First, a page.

Fundraising websites can be great tools for raising awareness and money in no time. But what happens when the fundraising effort is controversial, and the website hosting it gets caught in the middle? It gets hacked three times in two weeks.
The Internet Society ("ISOC"), an American nonprofit that focuses on “empowering people to keep the Internet a force for good”, announced a data leak this week. First reported by Bob Diachenko on December 8th of last year, the leak was caused by a lack of encryption on a Microsoft Azure Blob repository. As a result, the PII of ISOC’s 80,000 members was left fully exposed, including full names, mailing addresses, email addresses, login details, social media profiles, and even financial donation records. ISOC has blamed the incident on MemberNova, a member portal management platform, and has since corrected the configuration issue and restored its systems to normal operations.
Swissport, a private company that manages airport ground and cargo operations in 50 different countries, has been hit with a ransomware attack by the hacking group BlackCat, aka ALPHV. 1.6 terabytes of data were stolen, including scans of passports and detailed information on job applicants, including their religion in a very curious binary format of “Muslim / Non Muslim”. Swissport, which has 66,000 employees worldwide, has since reported that the attack has been contained. It remains unclear as to whether any ransom was paid, or what will continue to happen with the stolen data that has already been partially distributed online.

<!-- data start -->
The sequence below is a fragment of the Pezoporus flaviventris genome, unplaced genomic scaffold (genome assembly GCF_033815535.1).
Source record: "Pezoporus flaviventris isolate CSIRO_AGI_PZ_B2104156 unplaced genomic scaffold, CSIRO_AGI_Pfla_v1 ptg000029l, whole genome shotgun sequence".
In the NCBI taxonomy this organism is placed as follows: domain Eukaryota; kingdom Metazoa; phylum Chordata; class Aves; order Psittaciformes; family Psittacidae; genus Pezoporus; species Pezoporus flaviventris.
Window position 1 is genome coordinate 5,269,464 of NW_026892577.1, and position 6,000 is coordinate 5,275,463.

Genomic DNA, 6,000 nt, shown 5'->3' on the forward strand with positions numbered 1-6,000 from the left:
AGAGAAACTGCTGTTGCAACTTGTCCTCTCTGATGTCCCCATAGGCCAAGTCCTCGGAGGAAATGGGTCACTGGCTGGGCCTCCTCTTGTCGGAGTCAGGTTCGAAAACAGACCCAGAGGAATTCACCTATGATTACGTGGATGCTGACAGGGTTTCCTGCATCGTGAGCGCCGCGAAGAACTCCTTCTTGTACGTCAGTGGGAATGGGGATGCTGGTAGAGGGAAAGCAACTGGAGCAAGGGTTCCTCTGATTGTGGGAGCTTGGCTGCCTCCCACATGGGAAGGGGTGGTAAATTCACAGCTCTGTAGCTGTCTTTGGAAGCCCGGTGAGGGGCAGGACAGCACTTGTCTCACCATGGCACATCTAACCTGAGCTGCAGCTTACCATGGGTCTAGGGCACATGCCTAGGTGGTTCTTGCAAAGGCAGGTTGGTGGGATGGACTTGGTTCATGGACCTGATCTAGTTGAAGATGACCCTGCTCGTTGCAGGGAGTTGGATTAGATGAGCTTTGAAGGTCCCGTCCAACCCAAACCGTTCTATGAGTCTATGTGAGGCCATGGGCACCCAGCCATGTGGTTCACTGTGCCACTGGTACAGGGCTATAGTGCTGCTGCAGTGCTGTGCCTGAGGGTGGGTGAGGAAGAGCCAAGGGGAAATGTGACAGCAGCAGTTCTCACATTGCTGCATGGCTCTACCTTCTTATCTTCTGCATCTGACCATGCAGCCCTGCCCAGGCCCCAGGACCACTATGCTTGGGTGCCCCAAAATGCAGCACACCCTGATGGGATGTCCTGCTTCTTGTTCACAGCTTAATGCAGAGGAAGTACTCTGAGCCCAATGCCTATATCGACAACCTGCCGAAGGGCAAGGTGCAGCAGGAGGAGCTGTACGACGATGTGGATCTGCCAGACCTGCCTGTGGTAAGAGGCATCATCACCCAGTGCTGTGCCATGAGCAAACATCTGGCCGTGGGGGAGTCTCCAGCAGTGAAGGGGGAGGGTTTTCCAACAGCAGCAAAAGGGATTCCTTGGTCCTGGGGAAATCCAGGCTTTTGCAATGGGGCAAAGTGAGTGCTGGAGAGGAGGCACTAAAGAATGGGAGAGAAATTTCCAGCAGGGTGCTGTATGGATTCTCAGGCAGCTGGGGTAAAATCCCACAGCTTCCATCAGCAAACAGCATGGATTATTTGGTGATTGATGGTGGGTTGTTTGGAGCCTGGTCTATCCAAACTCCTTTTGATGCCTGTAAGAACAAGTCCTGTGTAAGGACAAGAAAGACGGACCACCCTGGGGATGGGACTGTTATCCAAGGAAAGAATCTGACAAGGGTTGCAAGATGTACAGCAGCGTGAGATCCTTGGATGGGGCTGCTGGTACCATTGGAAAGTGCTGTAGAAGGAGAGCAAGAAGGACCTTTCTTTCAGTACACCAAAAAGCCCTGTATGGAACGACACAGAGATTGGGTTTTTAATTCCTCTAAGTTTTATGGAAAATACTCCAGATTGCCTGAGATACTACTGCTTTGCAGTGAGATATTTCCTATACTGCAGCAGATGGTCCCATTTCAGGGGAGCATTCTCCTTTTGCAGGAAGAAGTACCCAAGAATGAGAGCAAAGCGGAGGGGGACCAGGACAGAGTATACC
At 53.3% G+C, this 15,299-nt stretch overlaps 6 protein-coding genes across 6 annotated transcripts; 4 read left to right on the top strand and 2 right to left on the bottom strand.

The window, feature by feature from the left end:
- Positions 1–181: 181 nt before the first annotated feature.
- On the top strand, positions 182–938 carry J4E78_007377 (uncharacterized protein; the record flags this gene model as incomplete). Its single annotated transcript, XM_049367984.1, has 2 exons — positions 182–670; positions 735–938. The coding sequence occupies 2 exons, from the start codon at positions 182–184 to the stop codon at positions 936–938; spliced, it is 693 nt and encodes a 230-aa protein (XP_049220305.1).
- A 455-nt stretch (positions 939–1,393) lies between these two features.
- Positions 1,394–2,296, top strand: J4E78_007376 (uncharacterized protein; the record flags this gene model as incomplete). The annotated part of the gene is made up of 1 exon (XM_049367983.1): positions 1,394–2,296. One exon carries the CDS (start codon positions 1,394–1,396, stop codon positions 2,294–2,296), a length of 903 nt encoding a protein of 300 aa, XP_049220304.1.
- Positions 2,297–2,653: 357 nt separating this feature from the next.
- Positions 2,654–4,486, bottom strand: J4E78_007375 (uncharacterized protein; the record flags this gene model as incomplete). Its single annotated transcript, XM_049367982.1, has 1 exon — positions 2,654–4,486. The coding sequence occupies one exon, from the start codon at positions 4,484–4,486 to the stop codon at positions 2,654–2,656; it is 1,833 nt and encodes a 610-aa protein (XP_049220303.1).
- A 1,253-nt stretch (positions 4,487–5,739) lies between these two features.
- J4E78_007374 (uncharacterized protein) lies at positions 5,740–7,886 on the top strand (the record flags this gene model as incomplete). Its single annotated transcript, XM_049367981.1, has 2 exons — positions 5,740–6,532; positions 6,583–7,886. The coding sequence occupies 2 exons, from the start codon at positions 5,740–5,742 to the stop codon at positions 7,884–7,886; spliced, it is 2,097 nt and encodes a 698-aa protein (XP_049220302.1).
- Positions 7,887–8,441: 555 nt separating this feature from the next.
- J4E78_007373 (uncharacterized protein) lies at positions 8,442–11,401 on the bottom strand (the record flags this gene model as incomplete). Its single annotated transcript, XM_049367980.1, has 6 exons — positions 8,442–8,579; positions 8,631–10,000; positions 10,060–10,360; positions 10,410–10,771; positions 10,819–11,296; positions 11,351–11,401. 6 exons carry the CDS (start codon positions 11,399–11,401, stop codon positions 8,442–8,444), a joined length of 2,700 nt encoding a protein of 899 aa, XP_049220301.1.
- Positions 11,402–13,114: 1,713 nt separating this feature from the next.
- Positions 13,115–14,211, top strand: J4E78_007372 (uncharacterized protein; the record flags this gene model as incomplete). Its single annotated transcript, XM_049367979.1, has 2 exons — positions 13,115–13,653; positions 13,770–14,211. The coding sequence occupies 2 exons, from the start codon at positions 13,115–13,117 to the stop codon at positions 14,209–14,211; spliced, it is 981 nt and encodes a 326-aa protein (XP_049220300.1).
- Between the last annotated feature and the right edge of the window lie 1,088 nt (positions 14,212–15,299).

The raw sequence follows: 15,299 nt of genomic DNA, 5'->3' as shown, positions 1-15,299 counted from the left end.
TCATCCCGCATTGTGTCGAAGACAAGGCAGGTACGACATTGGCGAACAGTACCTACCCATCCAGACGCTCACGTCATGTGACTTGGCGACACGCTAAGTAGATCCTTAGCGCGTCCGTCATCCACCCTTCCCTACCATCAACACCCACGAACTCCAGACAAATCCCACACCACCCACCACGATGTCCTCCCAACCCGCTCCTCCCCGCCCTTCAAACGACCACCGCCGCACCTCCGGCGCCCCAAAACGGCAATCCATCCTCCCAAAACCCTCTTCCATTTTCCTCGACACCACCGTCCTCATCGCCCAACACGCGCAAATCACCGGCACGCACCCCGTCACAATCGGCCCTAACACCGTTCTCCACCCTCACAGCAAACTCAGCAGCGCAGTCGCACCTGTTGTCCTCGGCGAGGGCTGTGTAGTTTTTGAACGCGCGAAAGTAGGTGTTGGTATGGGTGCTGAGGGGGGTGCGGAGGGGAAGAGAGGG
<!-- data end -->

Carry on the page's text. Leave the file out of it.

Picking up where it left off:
Christian fundraising website GiveSendGo has suffered its third data leak in two weeks after hackers extracted the PII of 92,000 donors to the Canadian “Freedom Convoy” trucker protests. The stolen data was almost immediately sent by the hackers to Distributed Denial of Secrets, a popular whistleblower website, though it remains a mystery who was behind the attack. Freedom Convoy’s fundraising page is still active on GiveSendGo and has raised $9.5 million from 109,000 donors as of Thursday afternoon. GiveSendGo founder Jacob Wells has since slammed Canadian Prime Minister Justin Trudeau’s administration, calling it a “group of terrorists” and has called on the FBI to help investigate the attack.
Texas Attorney General Ken Paxton is suing Facebook, alleging that the company’s biometric data collection practices violated state privacy laws. In a press release, Mr. Paxton’s office wrote that “Facebook exploited the personal information of users and non-users alike to grow its empire and reap historic windfall profits.” Specifically, Texas is citing violations of the Capture or Use of Biometric Identifier Act and the Deceptive Trade Practices Act, which come with penalties of up to $25,000 and $10,000 per violation, respectively, potentially tallying up to billions of dollars. Facebook has said that the lawsuit is “without merit”.
Google has announced sweeping privacy changes that will limit, but not eradicate, user tracking across apps on its Android devices. This news comes just weeks after Facebook announced $10 billion in losses due to Apple’s very similar, and rather sudden, privacy changes. While this all may seem like a perfect storm for Facebook, Google has said that it will take at least two years before the changes go into full effect, giving advertisers plenty of time to adjust. Facebook has voiced support for the announcement, calling it “encouraging to see this long-term, collaborative approach to privacy-protective personalized advertising”.
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